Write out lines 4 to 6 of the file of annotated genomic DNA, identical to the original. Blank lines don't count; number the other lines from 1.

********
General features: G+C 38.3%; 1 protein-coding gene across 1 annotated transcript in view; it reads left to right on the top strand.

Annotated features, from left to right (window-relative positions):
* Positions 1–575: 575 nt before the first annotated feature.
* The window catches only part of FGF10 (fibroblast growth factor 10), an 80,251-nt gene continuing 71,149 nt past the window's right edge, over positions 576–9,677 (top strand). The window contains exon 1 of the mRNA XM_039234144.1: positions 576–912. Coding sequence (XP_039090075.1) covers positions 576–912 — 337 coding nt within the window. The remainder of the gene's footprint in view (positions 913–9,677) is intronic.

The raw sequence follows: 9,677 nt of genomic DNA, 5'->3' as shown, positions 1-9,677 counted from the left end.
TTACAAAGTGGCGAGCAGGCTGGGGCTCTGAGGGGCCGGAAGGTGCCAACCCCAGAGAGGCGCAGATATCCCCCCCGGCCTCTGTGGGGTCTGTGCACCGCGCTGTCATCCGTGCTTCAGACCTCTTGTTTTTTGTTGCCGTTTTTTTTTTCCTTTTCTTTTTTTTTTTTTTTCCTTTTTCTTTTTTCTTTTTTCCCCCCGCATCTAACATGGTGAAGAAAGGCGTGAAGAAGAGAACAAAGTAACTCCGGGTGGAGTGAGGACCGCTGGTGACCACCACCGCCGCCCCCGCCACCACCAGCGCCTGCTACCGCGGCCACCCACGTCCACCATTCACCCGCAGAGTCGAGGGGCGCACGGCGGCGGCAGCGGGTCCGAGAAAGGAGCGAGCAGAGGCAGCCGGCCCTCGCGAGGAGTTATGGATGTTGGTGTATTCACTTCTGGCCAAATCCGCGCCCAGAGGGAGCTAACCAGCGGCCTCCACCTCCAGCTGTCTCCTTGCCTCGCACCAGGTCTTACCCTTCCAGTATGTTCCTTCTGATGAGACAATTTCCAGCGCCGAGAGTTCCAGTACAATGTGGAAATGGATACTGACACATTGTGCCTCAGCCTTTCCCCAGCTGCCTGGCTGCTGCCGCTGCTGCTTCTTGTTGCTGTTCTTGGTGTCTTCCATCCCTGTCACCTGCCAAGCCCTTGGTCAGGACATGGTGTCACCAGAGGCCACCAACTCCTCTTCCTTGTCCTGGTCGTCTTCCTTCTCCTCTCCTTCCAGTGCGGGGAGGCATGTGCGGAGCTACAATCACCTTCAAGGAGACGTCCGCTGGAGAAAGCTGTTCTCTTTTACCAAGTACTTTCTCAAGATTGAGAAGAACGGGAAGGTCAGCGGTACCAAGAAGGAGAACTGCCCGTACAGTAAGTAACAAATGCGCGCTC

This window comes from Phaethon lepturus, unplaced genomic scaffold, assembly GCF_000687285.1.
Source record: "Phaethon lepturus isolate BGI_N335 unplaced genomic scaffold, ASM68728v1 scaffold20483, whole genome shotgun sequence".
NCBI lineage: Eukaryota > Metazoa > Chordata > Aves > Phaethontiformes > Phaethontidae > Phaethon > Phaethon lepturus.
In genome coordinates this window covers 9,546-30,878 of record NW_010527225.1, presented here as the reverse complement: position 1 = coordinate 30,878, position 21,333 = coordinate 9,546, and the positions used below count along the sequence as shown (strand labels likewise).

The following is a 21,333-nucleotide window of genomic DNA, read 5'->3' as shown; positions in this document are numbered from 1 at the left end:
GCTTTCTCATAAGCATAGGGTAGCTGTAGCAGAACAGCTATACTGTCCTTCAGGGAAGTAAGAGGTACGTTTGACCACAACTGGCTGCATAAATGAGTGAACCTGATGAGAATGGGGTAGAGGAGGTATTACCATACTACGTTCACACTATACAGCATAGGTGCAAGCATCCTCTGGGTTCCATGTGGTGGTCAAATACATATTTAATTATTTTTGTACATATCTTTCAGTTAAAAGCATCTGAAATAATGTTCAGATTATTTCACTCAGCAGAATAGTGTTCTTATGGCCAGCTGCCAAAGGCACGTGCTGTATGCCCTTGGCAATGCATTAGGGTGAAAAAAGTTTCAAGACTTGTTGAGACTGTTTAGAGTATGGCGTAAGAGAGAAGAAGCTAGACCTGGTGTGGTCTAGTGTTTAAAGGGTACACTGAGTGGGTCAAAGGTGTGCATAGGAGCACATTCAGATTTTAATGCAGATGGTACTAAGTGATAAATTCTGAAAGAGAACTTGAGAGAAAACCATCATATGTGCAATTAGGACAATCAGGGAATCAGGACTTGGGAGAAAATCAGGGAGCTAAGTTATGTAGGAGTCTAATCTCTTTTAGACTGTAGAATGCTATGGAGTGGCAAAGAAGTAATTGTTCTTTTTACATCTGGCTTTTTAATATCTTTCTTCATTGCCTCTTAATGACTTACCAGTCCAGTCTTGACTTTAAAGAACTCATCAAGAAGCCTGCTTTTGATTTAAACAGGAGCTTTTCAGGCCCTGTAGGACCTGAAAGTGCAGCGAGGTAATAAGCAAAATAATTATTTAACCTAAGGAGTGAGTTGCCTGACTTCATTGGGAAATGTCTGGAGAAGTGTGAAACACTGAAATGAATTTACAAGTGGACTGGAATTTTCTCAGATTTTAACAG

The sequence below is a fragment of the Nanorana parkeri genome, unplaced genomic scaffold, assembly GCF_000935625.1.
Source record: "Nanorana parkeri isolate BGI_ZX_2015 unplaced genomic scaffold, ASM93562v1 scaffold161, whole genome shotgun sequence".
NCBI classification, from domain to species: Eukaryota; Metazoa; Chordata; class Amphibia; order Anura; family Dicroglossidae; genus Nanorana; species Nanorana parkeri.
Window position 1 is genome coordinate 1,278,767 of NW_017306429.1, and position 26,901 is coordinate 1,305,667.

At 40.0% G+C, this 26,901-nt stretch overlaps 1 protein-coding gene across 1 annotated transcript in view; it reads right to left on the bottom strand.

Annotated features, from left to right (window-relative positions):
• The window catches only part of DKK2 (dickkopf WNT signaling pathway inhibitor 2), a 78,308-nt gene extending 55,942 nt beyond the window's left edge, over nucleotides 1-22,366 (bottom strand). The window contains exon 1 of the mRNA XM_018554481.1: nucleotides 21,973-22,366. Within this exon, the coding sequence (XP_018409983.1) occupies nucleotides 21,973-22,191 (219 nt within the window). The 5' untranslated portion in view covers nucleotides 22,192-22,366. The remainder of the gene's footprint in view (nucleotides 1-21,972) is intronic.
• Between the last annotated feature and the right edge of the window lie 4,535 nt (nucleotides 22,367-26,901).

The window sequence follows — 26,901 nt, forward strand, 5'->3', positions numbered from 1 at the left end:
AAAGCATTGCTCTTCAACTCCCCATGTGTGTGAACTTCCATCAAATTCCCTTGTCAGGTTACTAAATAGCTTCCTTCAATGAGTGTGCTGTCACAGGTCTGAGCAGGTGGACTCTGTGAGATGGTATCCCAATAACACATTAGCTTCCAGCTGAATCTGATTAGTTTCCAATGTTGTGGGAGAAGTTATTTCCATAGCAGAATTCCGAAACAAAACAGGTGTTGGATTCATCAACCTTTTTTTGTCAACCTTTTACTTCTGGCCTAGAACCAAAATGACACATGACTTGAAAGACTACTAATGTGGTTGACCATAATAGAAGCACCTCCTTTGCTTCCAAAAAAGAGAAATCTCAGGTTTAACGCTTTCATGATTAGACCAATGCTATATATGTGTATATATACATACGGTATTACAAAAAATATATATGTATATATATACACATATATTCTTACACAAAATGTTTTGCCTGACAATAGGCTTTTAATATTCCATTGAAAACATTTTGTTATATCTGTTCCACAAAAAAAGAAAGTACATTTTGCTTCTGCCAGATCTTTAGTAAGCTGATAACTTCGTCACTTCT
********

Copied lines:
* The window catches only part of FGF10 (fibroblast growth factor 10), an 80,251-nt gene continuing 71,149 nt past the window's right edge, over positions 576–9,677 (top strand). The window contains exon 1 of the mRNA XM_039234144.1: positions 576–912. Coding sequence (XP_039090075.1) covers positions 576–912 — 337 coding nt within the window. The remainder of the gene's footprint in view (positions 913–9,677) is intronic.

The raw sequence follows: 9,677 nt of genomic DNA, 5'->3' as shown, positions 1-9,677 counted from the left end.
TTACAAAGTGGCGAGCAGGCTGGGGCTCTGAGGGGCCGGAAGGTGCCAACCCCAGAGAGGCGCAGATATCCCCCCCGGCCTCTGTGGGGTCTGTGCACCGCGCTGTCATCCGTGCTTCAGACCTCTTGTTTTTTGTTGCCGTTTTTTTTTTCCTTTTCTTTTTTTTTTTTTTTCCTTTTTCTTTTTTCTTTTTTCCCCCCGCATCTAACATGGTGAAGAAAGGCGTGAAGAAGAGAACAAAGTAACTCCGGGTGGAGTGAGGACCGCTGGTGACCACCACCGCCGCCCCCGCCACCACCAGCGCCTGCTACCGCGGCCACCCACGTCCACCATTCACCCGCAGAGTCGAGGGGCGCACGGCGGCGGCAGCGGGTCCGAGAAAGGAGCGAGCAGAGGCAGCCGGCCCTCGCGAGGAGTTATGGATGTTGGTGTATTCACTTCTGGCCAAATCCGCGCCCAGAGGGAGCTAACCAGCGGCCTCCACCTCCAGCTGTCTCCTTGCCTCGCACCAGGTCTTACCCTTCCAGTATGTTCCTTCTGATGAGACAATTTCCAGCGCCGAGAGTTCCAGTACAATGTGGAAATGGATACTGACACATTGTGCCTCAGCCTTTCCCCAGCTGCCTGGCTGCTGCCGCTGCTGCTTCTTGTTGCTGTTCTTGGTGTCTTCCATCCCTGTCACCTGCCAAGCCCTTGGTCAGGACATGGTGTCACCAGAGGCCACCAACTCCTCTTCCTTGTCCTGGTCGTCTTCCTTCTCCTCTCCTTCCAGTGCGGGGAGGCATGTGCGGAGCTACAATCACCTTCAAGGAGACGTCCGCTGGAGAAAGCTGTTCTCTTTTACCAAGTACTTTCTCAAGATTGAGAAGAACGGGAAGGTCAGCGGTACCAAGAAGGAGAACTGCCCGTACAGTAAGTAACAAATGCGCGCTC